Louis Smith, Smithville, Blue Note 1594. I mentioned this one yesterday and posted the picture. For some reason, this record was not getting much action. With several hours to go before it closed it was in the $100 range. I thought perhaps the listing wasn’t clear as far as the condition and there was something in the listing about price guides and $100. Anyway, there was light action, so I used by BidNip sniping service — if you bid on eBay you really should be using one of this — and put in a bid of about $360. Well it sold for $811, so I wasn’t even in the game.
I tried to sneak this one in at about $20: Frank Rosolino, I Play Trombone, Bethlehem 26. The vinyl was only VG, but it had a nice cover and the seller didn’t mention the presence of Sonny Clark
While I’m cleaning my eBay queue and updating the Jazz Collector Price Guide, here are a few more Blue Notes and Prestiges for your perusal. No links here and also the prices have been rounded. Some good stuff:
Sonny Clark, Sonny’s Crib, Blue Note 1576. This was an original West 63rd pressing in VG+ condition for the record and the cover. The price was $589.
Lee Morgan, City Lights, Blue Note 1575. This was an original pressing. The record and cover looked to be in VG++ condition. The price was $1,058.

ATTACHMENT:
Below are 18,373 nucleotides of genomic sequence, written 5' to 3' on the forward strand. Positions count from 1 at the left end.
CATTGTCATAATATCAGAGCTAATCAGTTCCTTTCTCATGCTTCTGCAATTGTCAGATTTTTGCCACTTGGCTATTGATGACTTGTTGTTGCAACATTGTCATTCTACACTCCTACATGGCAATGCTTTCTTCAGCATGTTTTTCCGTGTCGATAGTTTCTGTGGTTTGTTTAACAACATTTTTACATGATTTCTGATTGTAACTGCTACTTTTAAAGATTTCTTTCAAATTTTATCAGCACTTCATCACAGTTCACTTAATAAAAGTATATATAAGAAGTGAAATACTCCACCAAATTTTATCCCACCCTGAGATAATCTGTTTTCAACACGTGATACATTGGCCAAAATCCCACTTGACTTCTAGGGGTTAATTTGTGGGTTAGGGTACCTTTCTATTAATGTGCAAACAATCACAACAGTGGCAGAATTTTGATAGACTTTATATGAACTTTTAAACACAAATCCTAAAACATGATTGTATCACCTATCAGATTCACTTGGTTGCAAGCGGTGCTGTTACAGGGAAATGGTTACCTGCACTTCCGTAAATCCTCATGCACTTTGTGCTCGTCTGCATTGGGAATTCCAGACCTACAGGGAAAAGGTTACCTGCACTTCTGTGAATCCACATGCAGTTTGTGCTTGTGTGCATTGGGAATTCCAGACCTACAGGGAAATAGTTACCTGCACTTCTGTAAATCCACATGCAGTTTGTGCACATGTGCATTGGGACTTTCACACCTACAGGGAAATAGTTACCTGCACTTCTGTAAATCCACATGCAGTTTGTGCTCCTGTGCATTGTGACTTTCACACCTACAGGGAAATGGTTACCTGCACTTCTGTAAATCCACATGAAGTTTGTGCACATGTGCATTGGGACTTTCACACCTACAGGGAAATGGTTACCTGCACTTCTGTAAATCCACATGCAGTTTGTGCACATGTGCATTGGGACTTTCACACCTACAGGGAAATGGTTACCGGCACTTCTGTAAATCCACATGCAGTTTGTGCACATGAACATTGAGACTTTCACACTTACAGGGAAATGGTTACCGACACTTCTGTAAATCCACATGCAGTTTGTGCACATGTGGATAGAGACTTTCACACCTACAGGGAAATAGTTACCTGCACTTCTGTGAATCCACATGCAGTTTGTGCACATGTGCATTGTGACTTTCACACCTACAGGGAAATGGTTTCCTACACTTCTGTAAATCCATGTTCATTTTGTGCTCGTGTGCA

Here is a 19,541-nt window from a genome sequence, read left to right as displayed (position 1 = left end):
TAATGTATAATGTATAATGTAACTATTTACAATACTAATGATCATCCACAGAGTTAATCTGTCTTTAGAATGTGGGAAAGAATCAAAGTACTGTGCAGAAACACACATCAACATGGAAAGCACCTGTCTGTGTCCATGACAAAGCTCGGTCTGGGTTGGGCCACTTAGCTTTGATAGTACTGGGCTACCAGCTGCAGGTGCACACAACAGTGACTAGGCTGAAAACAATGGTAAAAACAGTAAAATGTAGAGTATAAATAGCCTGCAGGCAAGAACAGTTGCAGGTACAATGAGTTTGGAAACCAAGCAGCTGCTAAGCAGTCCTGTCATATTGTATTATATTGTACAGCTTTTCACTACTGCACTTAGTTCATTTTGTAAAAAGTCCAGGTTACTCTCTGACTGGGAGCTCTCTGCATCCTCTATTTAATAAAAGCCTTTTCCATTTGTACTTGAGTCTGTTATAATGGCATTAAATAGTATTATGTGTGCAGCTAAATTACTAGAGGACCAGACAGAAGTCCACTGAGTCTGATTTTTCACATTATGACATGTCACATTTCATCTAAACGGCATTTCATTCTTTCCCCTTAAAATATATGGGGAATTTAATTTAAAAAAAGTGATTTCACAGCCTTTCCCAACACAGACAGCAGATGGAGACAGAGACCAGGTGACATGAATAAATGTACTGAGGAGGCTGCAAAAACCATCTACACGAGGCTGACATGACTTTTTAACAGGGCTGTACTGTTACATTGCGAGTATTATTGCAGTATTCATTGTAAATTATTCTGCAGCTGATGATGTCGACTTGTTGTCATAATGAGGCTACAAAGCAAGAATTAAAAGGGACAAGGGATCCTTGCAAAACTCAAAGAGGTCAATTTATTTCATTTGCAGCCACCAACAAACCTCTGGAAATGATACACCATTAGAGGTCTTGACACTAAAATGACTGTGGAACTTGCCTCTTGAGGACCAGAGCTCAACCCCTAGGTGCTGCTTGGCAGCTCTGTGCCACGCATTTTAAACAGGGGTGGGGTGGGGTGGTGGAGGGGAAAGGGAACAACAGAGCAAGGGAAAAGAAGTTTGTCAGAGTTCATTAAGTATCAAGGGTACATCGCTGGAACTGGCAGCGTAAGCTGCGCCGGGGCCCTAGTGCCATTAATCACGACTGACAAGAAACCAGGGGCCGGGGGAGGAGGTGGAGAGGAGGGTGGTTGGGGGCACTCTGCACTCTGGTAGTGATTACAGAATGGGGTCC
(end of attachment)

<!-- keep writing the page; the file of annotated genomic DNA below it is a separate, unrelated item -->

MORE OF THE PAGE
Sonny Rollins, Movin’ Out, Prestige 7058. This was an original New York yellow label. The record was in VG++ condition and the cover was VG++ as well. The price was $283.
Tina Brooks, True Blue, Blue Note 4041. This was an original pressing in VG+ condition for
This one has been breaking the $1,000 barrier pretty consistently: Louis Smith, Smithville, Blue Note 1594. This copy seemed to be in VG+ condition for the record and VG condition for the vinyl, based on the seller’s description. Still, it sold for $1,148.
Jazz Record Center had a few more in the $2,000 bin, including: Tommy Flanagan Overseas, Prestige 7134. This one was in beautiful M- condition and sold for $2,650.07. One of the nice things Fred often does in the listings is provide little details that help to expand our knowledge of the market. In this case the little tidbit is that there is no address on the cover because Prestige at the time was transitioning from New York to New Jersey.
Louis Smith, Here Comes Louis Smith, Blue Note 1584. This looks to be an original pressing with the vinyl in VG++ condition and the cover just VG-. The seller goes out of his way to provide some nice clear pictures of the cover, which we always appreciate. This one is only $58 with more than a day to go, but the seller has a reserve price and it has not yet been reached. I know many of you are not fans of auctions with reserve prices, which is something to consider when listing jazz vinyl.
Cliff Jordan, Blue Note 1565. This is also an original pressing and it looks to be in VG++ condition, at least, for both the vinyl and the cover. Actually, it’s probably closer to M- than VG++, based on the description. The current price is $315 and there’s more than a day to go with no reserve. I would